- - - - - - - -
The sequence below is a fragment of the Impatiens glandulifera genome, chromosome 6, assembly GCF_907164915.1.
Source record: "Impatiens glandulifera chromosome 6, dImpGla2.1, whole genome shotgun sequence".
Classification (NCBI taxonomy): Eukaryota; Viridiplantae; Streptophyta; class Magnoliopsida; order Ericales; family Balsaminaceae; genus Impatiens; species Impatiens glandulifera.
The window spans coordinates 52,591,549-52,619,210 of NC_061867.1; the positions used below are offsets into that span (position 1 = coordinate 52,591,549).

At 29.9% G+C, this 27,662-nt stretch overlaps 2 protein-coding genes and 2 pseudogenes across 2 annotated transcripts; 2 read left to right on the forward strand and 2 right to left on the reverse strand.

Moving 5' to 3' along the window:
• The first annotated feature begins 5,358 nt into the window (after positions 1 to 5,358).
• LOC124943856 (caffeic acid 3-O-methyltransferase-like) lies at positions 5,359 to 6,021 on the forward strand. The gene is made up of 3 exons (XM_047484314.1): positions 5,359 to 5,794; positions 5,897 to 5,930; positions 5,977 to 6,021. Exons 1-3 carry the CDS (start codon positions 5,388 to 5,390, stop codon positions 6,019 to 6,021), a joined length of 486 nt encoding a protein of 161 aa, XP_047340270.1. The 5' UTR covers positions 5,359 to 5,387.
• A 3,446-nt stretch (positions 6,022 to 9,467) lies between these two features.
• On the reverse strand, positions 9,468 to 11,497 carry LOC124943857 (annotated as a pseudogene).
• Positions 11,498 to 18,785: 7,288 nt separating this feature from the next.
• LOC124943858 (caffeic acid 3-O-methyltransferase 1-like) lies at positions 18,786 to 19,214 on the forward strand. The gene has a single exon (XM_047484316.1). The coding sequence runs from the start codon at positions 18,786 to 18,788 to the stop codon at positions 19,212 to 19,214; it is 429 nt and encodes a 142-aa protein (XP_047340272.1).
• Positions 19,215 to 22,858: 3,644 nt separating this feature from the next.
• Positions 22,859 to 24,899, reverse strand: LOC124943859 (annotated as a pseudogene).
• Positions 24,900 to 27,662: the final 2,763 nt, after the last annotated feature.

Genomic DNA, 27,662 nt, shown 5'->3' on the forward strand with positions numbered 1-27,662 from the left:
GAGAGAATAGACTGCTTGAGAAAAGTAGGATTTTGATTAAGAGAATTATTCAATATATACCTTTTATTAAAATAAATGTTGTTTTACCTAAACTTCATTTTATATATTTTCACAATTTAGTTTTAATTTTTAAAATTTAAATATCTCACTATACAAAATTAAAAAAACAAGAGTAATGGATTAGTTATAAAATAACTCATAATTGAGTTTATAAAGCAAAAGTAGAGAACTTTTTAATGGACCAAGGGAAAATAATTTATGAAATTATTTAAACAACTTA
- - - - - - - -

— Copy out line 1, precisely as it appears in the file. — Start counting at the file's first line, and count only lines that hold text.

The sequence below is a fragment of the Impatiens glandulifera genome, chromosome 6, assembly GCF_907164915.1.